Immigration Detention in Lithuania (2019 Report): Asylum applications in Lithuania have decreased significantly in the last few years even as entry refusal rates at the country’s borders have skyrocketed, increasing by some 80 percent since 2013. The country’s restrictive asylum legislation, which provides for the detention of asylum seekers, has received criticism from several UN human rights bodies. Lithuania operates one immigration detention centre, which in the past was been denounced for its poor conditions, over-crowding, and disproportionate use of force. Non-citizens applying for asylum at the border may in some cases be held at entry points or transit zones for up to four weeks in facilities that have been criticised as unsuitable for detention purposes. View the Lithuania Immigration Detention Profile Page.
Introduction to the 2019 Report
Lithuania is a Baltic state situated at a crossroads connecting Eastern Europe, Scandinavia, and Russia. Low wages and poor employment prospects have led to severe demographic decline. Since joining the European Union (EU) in 2004, the country’s population has decreased by 500,000, falling to under three million.
The number of migrants living in Lithuania has also fallen, from approximately 214,000 in 2000 to 125,000 in 2017. And yet, the country remains among the worst performers with respect to its integration policies, according to the Migrant Integration Policy Index. Annually, only some 400 people apply for asylum in the country, which is among the lowest rates in the EU. People from Russia and Belarus generally constitute the top two nationalities of asylum applicants.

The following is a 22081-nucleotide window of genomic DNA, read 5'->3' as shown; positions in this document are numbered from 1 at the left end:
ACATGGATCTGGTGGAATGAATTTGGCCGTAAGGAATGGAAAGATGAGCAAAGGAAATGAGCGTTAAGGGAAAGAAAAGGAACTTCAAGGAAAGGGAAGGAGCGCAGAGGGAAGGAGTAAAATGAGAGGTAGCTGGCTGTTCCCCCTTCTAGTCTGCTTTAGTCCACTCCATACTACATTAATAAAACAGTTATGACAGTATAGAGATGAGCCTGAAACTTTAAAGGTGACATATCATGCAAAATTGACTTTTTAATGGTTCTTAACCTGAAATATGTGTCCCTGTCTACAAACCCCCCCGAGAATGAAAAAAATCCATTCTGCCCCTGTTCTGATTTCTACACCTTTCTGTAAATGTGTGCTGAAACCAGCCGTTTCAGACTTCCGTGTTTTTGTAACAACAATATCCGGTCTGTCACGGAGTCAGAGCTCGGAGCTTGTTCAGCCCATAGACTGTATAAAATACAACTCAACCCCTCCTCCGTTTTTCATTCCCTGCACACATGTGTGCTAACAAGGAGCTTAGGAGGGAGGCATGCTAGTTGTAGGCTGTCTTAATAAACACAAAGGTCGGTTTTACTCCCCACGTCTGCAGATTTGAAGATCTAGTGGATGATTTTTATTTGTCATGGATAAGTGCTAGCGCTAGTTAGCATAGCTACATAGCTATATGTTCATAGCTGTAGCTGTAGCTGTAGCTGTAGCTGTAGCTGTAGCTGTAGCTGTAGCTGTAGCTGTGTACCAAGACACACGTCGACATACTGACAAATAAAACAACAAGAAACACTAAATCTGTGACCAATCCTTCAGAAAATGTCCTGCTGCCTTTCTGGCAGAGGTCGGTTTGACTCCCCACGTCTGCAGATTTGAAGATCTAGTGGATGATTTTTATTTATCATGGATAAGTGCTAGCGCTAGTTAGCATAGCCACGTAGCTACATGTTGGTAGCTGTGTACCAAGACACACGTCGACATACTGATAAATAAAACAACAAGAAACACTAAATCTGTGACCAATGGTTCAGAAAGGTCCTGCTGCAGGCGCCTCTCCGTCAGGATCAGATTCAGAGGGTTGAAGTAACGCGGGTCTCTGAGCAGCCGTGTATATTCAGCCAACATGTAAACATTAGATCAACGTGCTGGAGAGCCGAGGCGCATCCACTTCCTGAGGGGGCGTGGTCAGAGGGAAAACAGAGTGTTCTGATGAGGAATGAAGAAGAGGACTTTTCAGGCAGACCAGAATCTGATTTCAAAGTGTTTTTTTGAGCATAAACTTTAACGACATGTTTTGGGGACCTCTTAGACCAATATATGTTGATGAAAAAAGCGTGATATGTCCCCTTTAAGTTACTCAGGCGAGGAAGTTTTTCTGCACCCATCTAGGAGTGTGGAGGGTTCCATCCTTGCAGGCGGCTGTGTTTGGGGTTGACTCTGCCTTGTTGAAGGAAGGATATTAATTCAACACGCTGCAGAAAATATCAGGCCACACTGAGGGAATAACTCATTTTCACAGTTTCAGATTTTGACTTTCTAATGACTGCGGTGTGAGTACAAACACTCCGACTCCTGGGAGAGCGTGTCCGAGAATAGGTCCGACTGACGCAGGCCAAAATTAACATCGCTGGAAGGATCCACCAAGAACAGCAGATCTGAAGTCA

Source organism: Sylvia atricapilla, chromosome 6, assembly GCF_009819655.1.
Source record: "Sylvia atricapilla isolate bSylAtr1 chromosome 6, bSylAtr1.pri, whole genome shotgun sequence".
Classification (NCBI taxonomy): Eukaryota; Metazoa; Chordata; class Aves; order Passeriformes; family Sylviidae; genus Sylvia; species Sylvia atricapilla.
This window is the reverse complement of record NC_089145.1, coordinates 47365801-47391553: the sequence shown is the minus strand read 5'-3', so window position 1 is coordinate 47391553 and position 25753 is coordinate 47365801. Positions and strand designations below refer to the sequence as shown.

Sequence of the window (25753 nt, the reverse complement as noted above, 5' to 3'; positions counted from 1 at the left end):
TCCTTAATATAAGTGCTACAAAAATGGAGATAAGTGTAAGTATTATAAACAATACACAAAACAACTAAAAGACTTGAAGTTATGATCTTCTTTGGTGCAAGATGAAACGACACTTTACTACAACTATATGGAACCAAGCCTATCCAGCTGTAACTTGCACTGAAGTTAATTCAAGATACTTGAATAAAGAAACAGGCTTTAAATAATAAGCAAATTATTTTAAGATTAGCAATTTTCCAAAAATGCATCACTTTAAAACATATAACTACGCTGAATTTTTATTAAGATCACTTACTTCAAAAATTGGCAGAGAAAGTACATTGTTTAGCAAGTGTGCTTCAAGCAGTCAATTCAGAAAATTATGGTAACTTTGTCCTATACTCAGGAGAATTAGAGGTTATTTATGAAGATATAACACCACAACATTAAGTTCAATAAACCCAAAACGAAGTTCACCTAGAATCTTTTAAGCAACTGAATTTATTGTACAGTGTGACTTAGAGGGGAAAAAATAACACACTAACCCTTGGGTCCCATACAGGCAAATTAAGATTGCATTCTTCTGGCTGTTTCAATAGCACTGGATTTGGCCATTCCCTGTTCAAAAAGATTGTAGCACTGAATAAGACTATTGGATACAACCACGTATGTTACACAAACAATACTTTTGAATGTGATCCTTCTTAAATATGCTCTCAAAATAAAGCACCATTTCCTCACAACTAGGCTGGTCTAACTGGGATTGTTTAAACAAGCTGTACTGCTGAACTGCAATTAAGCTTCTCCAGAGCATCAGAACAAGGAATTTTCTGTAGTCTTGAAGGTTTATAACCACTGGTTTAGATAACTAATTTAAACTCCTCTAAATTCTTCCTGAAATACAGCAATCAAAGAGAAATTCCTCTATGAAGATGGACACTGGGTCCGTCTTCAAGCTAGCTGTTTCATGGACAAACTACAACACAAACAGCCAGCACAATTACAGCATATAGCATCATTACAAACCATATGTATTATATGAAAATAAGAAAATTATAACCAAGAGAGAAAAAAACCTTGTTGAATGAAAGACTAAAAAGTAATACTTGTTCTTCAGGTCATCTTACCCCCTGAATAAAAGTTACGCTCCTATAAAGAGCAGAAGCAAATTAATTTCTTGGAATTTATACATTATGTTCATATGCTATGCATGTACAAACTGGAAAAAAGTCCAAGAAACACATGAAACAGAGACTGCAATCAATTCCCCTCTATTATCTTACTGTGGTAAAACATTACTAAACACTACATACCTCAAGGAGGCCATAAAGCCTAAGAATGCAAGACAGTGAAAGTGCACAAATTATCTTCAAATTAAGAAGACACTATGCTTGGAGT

The country also refuses entry to increasing numbers of people. In the past five years refusals have nearly doubled, from to 2,865 in in 2013 to 5,180 in 2017 (a figure similar to Romania).
Approximately 2,000 people are apprehended annually for immigration purposes, while fewer than 200 were placed in detention in 2017. The top source countries of apprehended people are Belarus, Russia, Ukraine, and Vietnam. In 2017, 1,860 people were deported.
The country has one dedicated detention centre, the Pabrade Detention Centre (also known as the Foreigners Registration Centre), which is located north-east of Vilnius. The facility has attracted widespread criticism in recent years due to its poor conditions, repeated allegations of disproportionate use of force, and over-crowding. The centre is undergoing renovations, which are due to be completed by 2022. The renovation reportedly will cost approximately 6.4 million EUR, 90 percent of which is to be provided by the EU.
In addition to the Pabrade centre, non-citizens who apply for asylum at the border and are subject to accelerated asylum procedures may be held at border crossing points and in transit zones for up to 28 days. According to the UNHCR, the border procedure may fall short of international standards because it does not have sufficient safeguards against unlawful or arbitrary detention. According to the ombudsman, the State Border Guard Service oversees 70 facilities where non-citizens may be detained in the course of border procedures.